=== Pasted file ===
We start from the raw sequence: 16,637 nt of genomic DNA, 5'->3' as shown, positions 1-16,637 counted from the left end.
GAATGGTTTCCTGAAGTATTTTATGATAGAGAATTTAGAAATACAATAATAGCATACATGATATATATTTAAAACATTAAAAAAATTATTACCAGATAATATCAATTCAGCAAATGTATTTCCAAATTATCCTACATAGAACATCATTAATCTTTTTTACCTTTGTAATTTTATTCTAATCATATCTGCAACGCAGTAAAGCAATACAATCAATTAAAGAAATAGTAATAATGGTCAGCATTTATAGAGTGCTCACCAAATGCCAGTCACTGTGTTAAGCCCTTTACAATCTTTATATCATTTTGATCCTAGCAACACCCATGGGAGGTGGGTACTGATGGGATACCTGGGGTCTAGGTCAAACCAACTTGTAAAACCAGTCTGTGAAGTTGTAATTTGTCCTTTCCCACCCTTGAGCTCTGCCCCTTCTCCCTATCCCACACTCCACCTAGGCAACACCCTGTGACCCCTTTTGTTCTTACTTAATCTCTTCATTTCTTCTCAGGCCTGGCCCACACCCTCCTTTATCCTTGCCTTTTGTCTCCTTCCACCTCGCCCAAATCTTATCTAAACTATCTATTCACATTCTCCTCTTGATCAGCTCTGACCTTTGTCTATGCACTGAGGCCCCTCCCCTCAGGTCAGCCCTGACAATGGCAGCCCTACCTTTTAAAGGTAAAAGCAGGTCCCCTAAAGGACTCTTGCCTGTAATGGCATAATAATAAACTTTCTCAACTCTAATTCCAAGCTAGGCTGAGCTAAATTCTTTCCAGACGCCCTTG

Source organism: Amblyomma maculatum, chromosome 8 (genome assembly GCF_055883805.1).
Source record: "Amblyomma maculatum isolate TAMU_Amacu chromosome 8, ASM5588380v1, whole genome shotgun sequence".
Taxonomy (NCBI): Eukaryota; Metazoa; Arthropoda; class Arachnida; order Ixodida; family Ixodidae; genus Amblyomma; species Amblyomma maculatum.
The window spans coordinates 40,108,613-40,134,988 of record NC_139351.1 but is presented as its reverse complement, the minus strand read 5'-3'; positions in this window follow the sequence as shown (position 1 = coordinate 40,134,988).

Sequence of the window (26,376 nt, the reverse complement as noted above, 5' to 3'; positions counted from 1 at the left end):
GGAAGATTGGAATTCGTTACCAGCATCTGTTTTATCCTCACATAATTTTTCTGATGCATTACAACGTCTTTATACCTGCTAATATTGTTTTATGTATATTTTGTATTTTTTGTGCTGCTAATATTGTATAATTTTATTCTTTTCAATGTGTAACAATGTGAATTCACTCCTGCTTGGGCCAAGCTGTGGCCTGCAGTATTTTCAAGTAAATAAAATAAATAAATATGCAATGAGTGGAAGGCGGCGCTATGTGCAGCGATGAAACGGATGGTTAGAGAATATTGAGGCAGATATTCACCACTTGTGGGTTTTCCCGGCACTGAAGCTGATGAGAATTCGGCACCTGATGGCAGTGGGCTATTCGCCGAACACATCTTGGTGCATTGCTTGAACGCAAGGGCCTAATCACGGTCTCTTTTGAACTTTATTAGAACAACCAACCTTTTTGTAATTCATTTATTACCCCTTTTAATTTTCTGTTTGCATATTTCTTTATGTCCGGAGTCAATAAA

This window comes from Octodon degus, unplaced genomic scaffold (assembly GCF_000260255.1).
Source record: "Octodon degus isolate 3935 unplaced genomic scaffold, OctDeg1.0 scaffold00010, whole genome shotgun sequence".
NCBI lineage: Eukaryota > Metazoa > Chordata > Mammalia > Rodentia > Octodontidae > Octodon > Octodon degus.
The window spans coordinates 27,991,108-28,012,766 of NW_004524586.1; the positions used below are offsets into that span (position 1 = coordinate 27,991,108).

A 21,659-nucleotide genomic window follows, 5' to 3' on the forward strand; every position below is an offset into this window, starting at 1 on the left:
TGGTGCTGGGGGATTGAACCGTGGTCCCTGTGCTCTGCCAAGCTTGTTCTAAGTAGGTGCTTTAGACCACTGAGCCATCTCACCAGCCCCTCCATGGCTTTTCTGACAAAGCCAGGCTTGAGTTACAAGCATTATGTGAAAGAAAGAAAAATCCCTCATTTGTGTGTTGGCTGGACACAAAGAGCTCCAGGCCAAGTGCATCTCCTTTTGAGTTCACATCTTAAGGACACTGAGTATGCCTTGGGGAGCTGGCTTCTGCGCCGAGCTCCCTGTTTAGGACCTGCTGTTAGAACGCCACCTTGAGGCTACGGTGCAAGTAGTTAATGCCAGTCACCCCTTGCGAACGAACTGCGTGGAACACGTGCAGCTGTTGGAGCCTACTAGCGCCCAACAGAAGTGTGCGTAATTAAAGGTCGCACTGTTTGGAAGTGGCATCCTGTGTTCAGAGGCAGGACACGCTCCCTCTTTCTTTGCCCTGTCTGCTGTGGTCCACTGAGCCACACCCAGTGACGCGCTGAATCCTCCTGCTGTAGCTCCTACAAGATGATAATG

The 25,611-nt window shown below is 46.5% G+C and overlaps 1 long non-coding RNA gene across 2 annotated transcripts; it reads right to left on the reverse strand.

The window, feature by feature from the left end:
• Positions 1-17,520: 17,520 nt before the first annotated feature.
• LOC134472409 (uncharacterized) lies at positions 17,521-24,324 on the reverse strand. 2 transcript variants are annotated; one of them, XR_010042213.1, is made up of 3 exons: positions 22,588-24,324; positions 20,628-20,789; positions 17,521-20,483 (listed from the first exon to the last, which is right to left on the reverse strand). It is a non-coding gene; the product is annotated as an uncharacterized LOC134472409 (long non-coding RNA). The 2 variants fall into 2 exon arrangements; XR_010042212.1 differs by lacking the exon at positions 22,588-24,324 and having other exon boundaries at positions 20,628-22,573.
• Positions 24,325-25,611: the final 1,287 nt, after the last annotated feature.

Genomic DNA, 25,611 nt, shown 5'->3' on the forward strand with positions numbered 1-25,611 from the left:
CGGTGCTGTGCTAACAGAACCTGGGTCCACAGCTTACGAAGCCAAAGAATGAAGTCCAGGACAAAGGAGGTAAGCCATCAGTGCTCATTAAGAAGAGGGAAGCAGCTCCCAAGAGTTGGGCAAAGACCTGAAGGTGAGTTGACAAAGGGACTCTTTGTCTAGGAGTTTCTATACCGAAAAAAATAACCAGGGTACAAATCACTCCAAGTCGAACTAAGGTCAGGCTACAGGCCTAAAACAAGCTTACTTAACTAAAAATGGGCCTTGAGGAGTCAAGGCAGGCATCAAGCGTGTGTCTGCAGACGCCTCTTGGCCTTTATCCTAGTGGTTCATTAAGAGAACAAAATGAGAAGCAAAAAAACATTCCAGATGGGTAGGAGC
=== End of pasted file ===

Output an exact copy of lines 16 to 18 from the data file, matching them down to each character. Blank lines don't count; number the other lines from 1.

The window, feature by feature from the left end:
• Positions 1-17,520: 17,520 nt before the first annotated feature.
• LOC134472409 (uncharacterized) lies at positions 17,521-24,324 on the reverse strand. 2 transcript variants are annotated; one of them, XR_010042213.1, is made up of 3 exons: positions 22,588-24,324; positions 20,628-20,789; positions 17,521-20,483 (listed from the first exon to the last, which is right to left on the reverse strand). It is a non-coding gene; the product is annotated as an uncharacterized LOC134472409 (long non-coding RNA). The 2 variants fall into 2 exon arrangements; XR_010042212.1 differs by lacking the exon at positions 22,588-24,324 and having other exon boundaries at positions 20,628-22,573.